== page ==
Losing your passphrase means losing your funds, there is no way to recover your passphrase.

Mitigating the Risk of Losing your BURST

Let's analyze the various risks and how to mitigate them. The main risks are:

  • Losing your passphrase.
  • Letting someone steal your passphrase.
  • Accidentally sending your BURST to an account with an unknown passphrase.

If you are someone with a propensity to always mess up things online and always need customer support, you will have to exercise extra care to not to lose your BURST.

Best Ways to Remember your Passphrase

If you lose your passphrase there is no way to recover it. The chance of forgetting your passphrase is much higher than having your password stolen.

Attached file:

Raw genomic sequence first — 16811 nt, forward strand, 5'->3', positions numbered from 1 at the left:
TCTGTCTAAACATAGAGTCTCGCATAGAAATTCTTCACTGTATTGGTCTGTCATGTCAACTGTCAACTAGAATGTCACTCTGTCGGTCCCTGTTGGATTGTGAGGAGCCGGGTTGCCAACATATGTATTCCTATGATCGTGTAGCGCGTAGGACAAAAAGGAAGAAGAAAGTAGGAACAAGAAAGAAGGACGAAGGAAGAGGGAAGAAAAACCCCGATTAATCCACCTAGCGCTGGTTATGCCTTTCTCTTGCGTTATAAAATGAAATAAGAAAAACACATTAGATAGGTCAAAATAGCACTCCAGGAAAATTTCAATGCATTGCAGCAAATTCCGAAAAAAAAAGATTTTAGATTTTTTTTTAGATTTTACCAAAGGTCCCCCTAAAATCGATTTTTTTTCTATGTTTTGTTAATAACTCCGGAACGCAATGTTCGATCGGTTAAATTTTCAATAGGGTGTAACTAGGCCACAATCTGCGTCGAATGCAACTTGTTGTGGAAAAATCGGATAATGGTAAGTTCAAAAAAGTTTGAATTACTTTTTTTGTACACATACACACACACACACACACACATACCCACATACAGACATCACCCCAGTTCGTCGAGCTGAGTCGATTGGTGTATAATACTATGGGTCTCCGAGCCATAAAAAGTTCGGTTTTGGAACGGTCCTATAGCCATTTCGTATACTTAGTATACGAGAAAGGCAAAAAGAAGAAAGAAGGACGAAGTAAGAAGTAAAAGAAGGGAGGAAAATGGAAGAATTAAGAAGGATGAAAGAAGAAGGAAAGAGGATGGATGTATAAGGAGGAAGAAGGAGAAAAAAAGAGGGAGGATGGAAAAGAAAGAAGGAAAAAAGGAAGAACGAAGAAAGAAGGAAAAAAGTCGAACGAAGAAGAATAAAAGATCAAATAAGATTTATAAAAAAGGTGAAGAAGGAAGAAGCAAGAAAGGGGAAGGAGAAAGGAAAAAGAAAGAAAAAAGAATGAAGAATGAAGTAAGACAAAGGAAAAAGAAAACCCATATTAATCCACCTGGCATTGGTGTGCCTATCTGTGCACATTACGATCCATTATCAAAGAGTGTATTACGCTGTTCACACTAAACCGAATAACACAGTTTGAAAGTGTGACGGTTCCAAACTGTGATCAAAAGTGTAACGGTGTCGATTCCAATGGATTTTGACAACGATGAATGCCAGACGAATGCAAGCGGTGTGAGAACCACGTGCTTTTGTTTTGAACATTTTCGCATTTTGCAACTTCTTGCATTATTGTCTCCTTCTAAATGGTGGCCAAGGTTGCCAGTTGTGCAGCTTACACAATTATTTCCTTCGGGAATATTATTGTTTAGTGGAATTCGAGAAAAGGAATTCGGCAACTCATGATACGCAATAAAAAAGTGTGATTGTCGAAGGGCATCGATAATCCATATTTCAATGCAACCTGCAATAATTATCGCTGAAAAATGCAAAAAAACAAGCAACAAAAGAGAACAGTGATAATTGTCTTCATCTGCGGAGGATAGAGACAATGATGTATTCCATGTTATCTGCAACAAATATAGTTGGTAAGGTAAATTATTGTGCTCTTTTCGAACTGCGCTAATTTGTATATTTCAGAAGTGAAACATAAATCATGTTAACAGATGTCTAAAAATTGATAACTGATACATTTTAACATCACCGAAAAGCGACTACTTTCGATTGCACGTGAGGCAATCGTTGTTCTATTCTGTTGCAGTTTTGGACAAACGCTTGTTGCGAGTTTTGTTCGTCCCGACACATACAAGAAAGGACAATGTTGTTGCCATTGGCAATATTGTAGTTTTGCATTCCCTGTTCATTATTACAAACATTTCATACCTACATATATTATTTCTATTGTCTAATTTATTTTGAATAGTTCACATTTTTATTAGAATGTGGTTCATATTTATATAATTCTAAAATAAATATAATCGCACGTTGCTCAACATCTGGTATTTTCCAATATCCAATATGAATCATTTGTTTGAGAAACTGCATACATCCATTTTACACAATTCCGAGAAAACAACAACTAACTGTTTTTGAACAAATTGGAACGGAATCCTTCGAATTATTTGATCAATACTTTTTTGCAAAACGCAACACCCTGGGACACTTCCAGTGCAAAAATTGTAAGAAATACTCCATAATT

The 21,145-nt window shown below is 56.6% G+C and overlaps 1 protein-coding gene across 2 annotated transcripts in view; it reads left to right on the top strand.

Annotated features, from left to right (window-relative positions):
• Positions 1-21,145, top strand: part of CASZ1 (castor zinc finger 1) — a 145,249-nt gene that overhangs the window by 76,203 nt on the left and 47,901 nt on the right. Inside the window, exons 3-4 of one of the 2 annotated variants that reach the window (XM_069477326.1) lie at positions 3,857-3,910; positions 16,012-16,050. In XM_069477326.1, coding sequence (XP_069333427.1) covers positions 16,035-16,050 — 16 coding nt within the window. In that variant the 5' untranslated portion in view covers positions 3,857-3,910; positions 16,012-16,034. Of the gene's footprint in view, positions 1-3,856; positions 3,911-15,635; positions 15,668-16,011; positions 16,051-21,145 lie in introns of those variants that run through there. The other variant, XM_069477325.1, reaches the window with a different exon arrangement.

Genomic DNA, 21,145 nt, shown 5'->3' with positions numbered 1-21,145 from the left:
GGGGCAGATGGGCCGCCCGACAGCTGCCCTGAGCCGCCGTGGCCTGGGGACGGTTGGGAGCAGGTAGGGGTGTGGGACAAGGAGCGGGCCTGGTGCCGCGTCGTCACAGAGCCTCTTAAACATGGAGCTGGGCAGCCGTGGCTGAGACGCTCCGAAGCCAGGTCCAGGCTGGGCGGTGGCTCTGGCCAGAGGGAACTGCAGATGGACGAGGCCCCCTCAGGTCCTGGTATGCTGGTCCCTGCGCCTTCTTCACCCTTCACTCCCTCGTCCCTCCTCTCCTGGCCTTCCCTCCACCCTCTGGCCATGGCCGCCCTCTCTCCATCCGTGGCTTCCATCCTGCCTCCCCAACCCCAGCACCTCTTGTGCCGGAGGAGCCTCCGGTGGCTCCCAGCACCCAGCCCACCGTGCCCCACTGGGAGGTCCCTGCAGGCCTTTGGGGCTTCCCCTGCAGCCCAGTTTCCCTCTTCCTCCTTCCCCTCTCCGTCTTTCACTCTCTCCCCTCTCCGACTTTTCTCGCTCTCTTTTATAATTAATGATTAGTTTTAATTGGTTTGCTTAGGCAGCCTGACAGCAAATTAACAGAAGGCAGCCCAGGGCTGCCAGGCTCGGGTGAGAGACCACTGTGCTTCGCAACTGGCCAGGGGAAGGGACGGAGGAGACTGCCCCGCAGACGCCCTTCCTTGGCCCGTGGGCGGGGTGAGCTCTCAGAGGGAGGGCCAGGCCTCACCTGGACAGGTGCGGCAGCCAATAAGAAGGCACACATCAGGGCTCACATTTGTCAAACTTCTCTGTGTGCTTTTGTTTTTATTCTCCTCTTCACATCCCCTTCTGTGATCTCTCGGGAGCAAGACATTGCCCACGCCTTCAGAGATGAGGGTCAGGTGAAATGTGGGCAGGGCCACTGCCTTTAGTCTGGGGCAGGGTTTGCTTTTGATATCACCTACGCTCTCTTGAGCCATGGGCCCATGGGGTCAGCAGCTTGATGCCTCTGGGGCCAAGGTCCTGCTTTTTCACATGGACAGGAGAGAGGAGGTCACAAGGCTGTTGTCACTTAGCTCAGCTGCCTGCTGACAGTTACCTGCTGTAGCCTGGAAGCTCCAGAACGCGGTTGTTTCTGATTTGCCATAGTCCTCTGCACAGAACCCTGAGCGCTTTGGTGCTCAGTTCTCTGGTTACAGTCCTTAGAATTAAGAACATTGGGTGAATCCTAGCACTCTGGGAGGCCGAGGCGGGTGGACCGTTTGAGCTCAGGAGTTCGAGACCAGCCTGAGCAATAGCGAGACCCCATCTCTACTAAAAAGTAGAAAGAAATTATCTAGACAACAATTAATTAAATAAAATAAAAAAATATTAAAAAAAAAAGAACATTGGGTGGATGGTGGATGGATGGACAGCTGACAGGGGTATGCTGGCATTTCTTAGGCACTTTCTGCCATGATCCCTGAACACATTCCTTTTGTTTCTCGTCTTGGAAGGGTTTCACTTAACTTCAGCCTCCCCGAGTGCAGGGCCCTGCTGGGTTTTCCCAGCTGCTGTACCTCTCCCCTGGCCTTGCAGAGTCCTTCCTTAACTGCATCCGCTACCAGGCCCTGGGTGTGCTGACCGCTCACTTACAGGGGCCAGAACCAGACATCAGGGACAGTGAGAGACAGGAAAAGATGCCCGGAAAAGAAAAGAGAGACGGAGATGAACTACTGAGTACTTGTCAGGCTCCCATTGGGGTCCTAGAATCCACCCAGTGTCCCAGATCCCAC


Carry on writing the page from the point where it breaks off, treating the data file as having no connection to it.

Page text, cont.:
The best way not to forget your passphrase is to store it somewhere that is safe, preferably in more than one secure location. If you will be storing your passphrase on a computer or other hardware, it is important to maintain a backup copy of your files in another location as protection against equipment failure.

You have to accept that there are risks no matter where you store your passphrase.

  • If you store it on your hard drive - the drive might crash.
  • If you store it in a password manager - the passwords file might get corrupted or deleted.
  • If you print it on paper - the paper might get burned or lost.
  • If you store it in your brain - you might forget it.

Therefore, by using more than one storage method, you lower the risk.

Keeping Your Passphrase Safe